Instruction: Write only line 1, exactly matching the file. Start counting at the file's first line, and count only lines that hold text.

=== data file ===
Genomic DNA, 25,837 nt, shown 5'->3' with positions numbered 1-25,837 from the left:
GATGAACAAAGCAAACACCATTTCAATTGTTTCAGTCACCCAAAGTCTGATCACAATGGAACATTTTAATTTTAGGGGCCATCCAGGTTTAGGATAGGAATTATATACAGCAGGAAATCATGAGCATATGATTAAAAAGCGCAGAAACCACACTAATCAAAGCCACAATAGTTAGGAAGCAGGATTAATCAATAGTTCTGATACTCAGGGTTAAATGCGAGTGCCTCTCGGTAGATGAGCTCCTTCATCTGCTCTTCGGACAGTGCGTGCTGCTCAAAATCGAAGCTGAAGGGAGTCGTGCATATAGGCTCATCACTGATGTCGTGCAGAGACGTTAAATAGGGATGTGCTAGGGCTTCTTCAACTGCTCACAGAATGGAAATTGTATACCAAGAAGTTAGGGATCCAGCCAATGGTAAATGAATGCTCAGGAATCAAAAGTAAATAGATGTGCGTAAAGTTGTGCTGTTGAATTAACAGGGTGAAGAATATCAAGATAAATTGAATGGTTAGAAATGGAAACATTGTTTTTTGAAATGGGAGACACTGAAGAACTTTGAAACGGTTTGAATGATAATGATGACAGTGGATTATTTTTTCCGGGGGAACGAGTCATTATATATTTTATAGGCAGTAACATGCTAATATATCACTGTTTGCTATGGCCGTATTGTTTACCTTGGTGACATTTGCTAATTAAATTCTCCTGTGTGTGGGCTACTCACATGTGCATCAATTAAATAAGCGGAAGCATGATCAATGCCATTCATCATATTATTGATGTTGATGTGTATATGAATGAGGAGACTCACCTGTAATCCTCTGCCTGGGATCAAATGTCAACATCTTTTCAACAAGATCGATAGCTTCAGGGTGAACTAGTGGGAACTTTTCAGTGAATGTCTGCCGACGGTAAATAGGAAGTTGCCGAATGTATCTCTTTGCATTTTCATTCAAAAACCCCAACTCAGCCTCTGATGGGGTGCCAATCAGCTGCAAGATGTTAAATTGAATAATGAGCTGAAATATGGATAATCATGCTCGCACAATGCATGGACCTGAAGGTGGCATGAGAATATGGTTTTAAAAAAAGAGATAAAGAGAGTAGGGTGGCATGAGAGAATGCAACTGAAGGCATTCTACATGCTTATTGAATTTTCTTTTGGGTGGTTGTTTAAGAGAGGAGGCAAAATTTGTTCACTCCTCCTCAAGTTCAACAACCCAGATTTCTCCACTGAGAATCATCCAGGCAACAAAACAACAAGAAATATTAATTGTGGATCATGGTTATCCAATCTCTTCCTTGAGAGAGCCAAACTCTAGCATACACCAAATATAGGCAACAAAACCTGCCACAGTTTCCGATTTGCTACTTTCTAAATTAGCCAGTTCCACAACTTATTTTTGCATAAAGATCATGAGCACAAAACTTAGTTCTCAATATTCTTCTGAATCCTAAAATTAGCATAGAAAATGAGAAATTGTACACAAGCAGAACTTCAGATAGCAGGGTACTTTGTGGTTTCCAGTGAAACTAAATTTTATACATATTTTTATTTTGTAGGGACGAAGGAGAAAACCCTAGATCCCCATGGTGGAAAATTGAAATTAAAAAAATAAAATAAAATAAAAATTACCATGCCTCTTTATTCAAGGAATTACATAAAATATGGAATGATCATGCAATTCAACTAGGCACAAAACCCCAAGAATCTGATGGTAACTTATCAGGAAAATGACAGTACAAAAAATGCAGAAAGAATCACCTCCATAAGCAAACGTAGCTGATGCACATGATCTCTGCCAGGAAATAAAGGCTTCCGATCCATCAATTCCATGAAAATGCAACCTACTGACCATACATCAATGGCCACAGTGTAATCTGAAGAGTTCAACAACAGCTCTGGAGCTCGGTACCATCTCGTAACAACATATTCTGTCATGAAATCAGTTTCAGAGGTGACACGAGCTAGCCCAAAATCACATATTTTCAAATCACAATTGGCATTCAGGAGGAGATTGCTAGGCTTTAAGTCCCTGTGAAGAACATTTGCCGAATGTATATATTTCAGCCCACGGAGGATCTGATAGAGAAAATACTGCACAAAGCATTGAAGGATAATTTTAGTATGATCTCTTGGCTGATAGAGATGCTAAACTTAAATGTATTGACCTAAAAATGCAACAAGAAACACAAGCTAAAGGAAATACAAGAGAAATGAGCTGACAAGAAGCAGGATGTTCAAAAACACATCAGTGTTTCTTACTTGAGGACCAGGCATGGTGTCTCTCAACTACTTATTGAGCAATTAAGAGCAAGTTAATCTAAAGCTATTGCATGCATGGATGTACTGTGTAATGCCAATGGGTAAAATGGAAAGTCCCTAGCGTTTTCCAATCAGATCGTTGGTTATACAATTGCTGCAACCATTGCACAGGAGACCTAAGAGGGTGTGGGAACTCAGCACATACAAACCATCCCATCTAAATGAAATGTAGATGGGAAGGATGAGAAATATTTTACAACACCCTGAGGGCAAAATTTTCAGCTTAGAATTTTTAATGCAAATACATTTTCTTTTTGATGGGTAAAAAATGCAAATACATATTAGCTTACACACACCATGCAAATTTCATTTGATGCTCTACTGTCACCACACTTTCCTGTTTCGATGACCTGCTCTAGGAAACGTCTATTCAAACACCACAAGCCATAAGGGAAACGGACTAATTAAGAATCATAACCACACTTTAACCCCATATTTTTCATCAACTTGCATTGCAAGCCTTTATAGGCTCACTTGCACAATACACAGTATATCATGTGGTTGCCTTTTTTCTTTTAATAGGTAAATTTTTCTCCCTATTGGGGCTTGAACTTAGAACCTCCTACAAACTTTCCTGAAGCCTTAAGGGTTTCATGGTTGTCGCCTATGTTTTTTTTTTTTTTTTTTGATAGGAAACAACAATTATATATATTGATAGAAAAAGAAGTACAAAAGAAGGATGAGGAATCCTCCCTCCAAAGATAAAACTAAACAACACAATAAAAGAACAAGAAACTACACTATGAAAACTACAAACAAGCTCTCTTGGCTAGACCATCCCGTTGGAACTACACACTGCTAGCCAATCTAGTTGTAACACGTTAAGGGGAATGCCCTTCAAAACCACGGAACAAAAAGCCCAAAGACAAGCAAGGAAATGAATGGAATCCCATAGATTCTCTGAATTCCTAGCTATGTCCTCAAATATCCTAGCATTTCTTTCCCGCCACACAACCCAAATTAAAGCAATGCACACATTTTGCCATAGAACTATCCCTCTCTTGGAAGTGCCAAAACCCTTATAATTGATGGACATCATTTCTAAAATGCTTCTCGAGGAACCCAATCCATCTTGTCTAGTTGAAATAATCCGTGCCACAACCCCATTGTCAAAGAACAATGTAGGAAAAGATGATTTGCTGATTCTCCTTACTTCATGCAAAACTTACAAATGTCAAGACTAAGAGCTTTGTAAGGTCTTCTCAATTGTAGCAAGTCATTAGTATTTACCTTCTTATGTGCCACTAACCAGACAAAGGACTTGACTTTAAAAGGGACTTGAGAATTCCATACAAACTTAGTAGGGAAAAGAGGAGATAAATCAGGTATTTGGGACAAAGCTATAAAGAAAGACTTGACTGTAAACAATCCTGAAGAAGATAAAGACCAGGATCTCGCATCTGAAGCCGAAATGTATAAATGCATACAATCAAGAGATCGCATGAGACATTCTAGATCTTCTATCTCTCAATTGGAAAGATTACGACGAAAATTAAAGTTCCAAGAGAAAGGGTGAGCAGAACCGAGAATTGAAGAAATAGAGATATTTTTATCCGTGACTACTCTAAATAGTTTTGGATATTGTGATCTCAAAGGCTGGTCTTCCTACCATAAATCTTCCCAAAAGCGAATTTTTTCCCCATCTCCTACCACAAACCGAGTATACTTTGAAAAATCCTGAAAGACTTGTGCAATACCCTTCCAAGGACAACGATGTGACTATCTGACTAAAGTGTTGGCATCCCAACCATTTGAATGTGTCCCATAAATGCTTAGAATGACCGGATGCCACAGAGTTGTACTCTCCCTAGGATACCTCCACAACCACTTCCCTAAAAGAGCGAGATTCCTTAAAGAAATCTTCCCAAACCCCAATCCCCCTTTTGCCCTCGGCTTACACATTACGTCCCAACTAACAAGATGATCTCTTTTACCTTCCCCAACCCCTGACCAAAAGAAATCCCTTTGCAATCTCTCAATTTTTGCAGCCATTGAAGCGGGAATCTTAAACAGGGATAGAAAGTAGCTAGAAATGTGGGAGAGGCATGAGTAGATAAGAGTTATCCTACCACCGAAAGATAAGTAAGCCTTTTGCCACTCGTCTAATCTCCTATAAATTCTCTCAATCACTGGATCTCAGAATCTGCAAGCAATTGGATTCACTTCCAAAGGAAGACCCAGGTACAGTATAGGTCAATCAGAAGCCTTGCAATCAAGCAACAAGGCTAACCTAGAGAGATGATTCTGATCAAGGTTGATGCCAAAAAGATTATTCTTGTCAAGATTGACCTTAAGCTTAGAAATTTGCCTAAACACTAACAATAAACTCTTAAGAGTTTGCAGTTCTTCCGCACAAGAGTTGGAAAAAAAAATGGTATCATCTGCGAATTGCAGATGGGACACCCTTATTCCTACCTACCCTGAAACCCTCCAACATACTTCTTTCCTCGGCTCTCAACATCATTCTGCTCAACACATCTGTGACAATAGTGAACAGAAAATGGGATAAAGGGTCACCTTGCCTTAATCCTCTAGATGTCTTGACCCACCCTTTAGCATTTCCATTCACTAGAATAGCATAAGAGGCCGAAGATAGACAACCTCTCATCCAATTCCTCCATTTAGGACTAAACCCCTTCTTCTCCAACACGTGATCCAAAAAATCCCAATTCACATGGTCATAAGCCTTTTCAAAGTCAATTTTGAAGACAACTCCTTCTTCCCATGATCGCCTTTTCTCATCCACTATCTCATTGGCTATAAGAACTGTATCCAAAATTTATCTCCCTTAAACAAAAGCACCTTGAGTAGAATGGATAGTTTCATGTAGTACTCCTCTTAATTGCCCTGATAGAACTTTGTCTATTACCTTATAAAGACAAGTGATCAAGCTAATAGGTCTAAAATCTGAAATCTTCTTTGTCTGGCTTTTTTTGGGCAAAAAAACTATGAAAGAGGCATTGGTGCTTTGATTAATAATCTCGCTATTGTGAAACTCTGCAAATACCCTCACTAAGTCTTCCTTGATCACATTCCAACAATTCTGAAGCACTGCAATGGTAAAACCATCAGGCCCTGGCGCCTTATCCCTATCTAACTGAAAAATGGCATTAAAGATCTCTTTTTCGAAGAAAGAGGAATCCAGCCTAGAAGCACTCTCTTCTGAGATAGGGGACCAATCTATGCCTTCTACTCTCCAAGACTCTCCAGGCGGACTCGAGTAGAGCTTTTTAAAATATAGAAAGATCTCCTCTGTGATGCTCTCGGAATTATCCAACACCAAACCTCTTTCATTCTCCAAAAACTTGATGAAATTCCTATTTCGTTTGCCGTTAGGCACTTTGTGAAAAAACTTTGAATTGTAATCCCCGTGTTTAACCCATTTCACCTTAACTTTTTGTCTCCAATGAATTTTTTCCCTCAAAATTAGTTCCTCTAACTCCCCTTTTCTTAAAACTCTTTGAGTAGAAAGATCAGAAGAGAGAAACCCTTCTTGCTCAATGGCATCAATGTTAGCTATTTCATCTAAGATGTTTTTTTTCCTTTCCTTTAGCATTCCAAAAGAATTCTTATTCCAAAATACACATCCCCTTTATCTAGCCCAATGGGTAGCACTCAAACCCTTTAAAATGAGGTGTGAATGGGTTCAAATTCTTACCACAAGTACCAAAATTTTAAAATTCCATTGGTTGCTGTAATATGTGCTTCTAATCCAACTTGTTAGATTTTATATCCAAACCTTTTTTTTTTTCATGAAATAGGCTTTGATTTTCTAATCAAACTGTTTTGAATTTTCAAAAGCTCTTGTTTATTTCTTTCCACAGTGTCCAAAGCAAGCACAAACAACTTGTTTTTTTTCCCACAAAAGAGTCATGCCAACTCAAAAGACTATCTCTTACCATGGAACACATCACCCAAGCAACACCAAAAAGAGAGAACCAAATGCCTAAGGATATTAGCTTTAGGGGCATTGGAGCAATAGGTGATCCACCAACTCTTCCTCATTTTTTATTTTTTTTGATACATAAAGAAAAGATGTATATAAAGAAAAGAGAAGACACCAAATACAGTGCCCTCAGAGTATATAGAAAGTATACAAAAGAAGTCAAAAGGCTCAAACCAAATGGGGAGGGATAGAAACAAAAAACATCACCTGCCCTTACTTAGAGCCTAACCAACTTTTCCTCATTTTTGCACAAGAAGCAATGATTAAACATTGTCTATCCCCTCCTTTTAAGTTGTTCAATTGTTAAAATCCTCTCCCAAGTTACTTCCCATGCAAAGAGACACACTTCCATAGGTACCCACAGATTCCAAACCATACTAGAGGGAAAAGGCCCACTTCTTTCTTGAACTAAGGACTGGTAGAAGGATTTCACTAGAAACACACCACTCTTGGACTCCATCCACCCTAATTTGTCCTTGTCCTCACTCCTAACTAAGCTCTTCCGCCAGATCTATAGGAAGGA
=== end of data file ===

Genomic DNA, 25,837 nt, shown 5'->3' with positions numbered 1-25,837 from the left: